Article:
The complete letter, which you can read here, makes clear that the Committee definitely has the goods to support the claims they're making about Gingrich.
Will Newt show up to testify? Who knows? On one hand, he seems like the type to defy the Committee just for the sake of doing so. On the other hand, he loves, loves, loves attention and this would allow him to be relevant in Washington, DC, for the first time in 20 years (even if only for a day). Further, Gingrich is absolutely the type to prioritize saving his own skin once he believes the ship is sinking. If we were placing a bet, we'd bet that Newt tells the Committee to shove it, but we wouldn't want to bet very much. (Z)
Sen. Rick Scott (R-FL) is, as we have noted many times, chairing the National Republican Senatorial Committee (NRSC) this cycle. That means he is responsible for raising as much money as possible (which is going somewhat poorly) and then deciding exactly how to dole it out across the various races for U.S. Senate (a process that has been bumpy, and has featured many course changes).
This is not a job that someone takes on just for amusement. It's a stepping-stone job that the holder hopes will lead to bigger and better things. Exactly what bigger and better things Scott is hoping for, we don't know. He fancies himself a viable presidential candidate, but that is delusional and, besides, chairing the NRSC is more about moving up the ranks of the Senate. It could be that Scott thinks he has a future as majority leader. If so, that's almost as delusional as his presidential hopes. He's too divisive (i.e., he's not much more popular with the Republican conference than Sen. Ted Cruz, R-TX) and he makes too many clumsy political missteps.
In any event, Scott's leadership of the NRSC has put him on something of a collision course with Minority Leader Mitch McConnell (R-KY). On one level, the two men have the same goal: Elect as many Republicans to the Senate as is possible. On another, however, their concerns are very different. Whatever Scott is trying to accomplish, he needs this cycle to go well. He won't get another term as NRSC chair, much less a promotion in the Senate hierarchy, if the red team takes a pasting in November, particularly given the expectation of a red wave.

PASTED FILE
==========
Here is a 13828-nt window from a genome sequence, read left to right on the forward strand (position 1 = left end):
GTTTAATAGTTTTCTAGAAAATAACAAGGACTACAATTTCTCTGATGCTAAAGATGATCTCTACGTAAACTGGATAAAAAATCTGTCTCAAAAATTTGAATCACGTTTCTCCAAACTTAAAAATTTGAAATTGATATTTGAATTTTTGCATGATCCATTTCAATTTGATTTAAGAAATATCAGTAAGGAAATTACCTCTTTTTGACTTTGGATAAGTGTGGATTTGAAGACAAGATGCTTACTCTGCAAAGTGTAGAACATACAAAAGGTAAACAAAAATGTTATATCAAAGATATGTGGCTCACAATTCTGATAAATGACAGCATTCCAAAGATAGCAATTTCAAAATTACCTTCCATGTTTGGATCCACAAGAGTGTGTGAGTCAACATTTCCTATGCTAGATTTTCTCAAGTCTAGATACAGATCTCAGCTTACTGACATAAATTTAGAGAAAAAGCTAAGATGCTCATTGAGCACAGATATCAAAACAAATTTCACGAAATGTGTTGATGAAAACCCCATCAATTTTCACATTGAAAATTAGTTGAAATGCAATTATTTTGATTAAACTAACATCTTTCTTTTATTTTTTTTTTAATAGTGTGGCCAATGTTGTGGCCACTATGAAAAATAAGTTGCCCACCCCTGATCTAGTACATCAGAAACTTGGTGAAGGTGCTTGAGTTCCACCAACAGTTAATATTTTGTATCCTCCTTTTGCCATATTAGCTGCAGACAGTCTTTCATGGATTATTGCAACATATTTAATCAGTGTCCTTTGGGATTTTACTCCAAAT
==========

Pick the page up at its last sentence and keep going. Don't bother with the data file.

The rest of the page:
By contrast, McConnell is already King of the Hill. If November doesn't live up to expectations for the GOP—and, barring a dramatic change, it's not going to—then his priority is to prepare party faithful and to assure them that all is still well. After all, if enough Republican senators become convinced that the Party is headed in the wrong direction, and that some fresh leadership is needed, they can't exactly fire Donald Trump. But they can certainly pick a new party leader in the Senate.
Well aware of these dynamics, McConnell has, in the last week or two, been pooh-poohing the quality of the candidates that the Party nominated this cycle. He doesn't name names, but everyone knows who he's thinking of—J.D. Vance (OH), Mehmet Oz (PA), Herschel Walker (GA), and Blake Masters (AZ). In other words, if we translate from Turtlese, what the Minority Leader is telling the base is: "Don't blame me when and if November goes badly, blame Donald Trump for the lousy candidates he recruited and backed."
This has infuriated Scott, who is much Trumpier than McConnell and who, again, can't afford to play the long game. There's been a little public sniping between the Kentuckian and the Floridian, but yesterday Scott laid it out for all to see, penning an op-ed for the conservative Washington Examiner. Under the headline "Washington versus Republican voters," Scott writes:
Unfortunately, many of the very people responsible for losing the Senate last cycle are now trying to stop us from winning the majority this time by trash-talking our Republican candidates. It's an amazing act of cowardice, and ultimately, it's treasonous to the conservative cause. Giving anonymous quotes to help the Washington Post or the New York Times write stories trashing Republicans is the same as working with the Democratic National Committee.
Scott doesn't name McConnell specifically, of course, but everyone knows which "coward" is guilty of "treason." Perhaps you begin to understand why Scott won't be winning any Republican conference popularity contests anytime soon.